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Guide to North Dakota Spousal Support Laws

Divorced woman holding envelope with alimony

If you are considering divorce, you may also be thinking about how spousal support (also commonly known as alimony) comes into play. If you earn more money than your spouse, you might be worried about having to pay. If you earn less than your spouse, or have been a stay-at-home parent, you might be wondering if you will receive spousal support and, if so, how much. The answer, unfortunately, can’t be found in a blog post; too much depends on the facts and circumstances of your particular case. Even so, it’s worth taking a look at spousal support laws in North Dakota to learn what to expect.

North Dakota Century Code § 14-05-24.1 sets forth how and when spousal support is awarded in a divorce. The law gives the Court the authority to consider the circumstances of the parties and to require one divorcing spouse to pay spousal support to the other “for a limited period of time.” The law also specifically gives the Court the authority to modify spousal support orders. In other words, even if spousal support is initially ordered in your case, the Court may change the amount or duration if such a change is requested by one of the parties or the other.

What Do North Dakota Courts Consider When Awarding Spousal Support?

Unlike child support, there is no formula, calculator or guideline for how much spousal support, if any, will be awarded in North Dakota. How is spousal support calculated in North Dakota?

The Court considers a number of factors in deciding whether to award spousal support, how much, and how for long. The factors that guide the Court, known as the Ruff-Fischer Guidelines, also guide the Court in determining the division of marital assets and debts.  The factors are as follows:

  • the respective ages of the parties;
  • the parties’ respective earning ability;
  • the duration of the marriage;
  • conduct of the parties during the marriage;
  • the parties’ station in life;
  • the circumstances and necessities of each party;
  • the parties’ health and/or physical condition;
  • the parties’ financial circumstances as shown by the property owned at the time;
  • the value of property at the time (or the value of the property awarded to them in the divorce);
  • the income-producing capacity, if any, of the property awarded to them in the divorce;
  • whether property was/is accumulated before or after the marriage; and,
  • such other matters as may be material.

It’s easy to see that spousal support is more likely in a 30-year marriage where one spouse earns $150,000 per year and the other is a stay-at-home parent with health issues that prevent them from working. On the other hand, spousal support is a lot less likely in a five-year marriage in which both spouses are young, healthy, and employed (or have the potential to be employed).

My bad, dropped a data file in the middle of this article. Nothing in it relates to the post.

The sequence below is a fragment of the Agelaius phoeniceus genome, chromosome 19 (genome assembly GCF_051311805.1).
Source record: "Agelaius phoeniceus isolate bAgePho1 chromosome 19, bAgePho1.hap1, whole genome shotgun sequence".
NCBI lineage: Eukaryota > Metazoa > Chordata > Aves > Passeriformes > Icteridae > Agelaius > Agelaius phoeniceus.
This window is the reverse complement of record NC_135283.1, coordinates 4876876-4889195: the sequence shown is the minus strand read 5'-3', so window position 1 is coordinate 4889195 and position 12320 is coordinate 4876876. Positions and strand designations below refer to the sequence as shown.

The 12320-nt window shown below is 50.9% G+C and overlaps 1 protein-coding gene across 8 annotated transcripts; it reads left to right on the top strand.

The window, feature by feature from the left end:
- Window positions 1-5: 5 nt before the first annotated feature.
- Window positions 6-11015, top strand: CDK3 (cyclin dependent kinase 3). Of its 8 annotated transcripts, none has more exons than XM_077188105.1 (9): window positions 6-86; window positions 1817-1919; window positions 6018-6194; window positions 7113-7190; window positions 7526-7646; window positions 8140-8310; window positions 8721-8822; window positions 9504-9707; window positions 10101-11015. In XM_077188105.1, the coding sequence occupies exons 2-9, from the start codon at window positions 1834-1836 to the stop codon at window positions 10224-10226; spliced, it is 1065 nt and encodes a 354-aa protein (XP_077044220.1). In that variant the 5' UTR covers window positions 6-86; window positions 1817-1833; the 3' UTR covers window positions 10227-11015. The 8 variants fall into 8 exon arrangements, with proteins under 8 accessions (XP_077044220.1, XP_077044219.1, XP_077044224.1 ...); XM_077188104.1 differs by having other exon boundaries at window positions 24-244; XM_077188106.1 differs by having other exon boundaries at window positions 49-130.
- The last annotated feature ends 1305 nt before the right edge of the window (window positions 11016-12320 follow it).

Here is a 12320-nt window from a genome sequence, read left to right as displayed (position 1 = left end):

Additionally, the Court will examine the need of the party requesting spousal support for such support by looking at their income and expenses.  The requesting party will need to present a list of expenses and their income.  Along with the need of the requesting party for spousal support, the Court will also look at the ability to pay spousal support by the party from whom the support is being requested.  The potential paying party will also have to prepare a list of their expenses and income. 

You may have noticed “the conduct of each spouse” factor in making alimony decisions. If, for example, one spouse committed adultery, or gambled away a lot of the couple’s assets, that could be held against them in determining spousal support.  If the adultery, however, did not involve use or dissipation of marital assets, it may be less likely to be a major factor in the Court’s consideration as to whether to award spousal support.

The facts and circumstances of each individual divorce case, however, are unique.  How a Court may weigh the various factors are also unique and what happens in one case is not always indicative of what may happen in another.

How Long Does Spousal Support Last?

The Court determines the duration of spousal support.  There are certain situations where spousal support automatically terminates. If the spousal support recipient gets remarried, for example, they’re required  to immediately provide notice to the payor of support. Spousal support is terminated as of the date of the remarriage.

Given this, you might expect that an ex-spouse receiving alimony might just decide to live with a romantic partner without getting married. The North Dakota legislature anticipated that also.  If a court determines that a person receiving spousal support has been habitually cohabiting with a romantic partner for a year or more “in a relationship analogous to a marriage,” it will terminate spousal support.

Different Types of Spousal Support

There is one other situation in which an alimony recipient’s remarriage or cohabitation will not terminate spousal support payments: if the spousal support is “rehabilitative.” Rehabilitative spousal support is designed to allow the recipient to “get back on their feet” and become self-supporting. If the support recipient has been out of the workforce, such as during a time period being a stay-at-home parent, they may need training or to accept a job that will not immediately allow them to support themselves. Rehabilitative spousal support is intended to bridge the financial gap.

Other types of spousal support in North Dakota are temporary (while the divorce case is going on) and permanent (which is paid after the divorce is final; despite the name, “permanent” alimony is usually for a limited time).

If you have questions about North Dakota spousal support that weren’t answered here, please contact Fremstad Law to schedule a consultation with a family law attorney.


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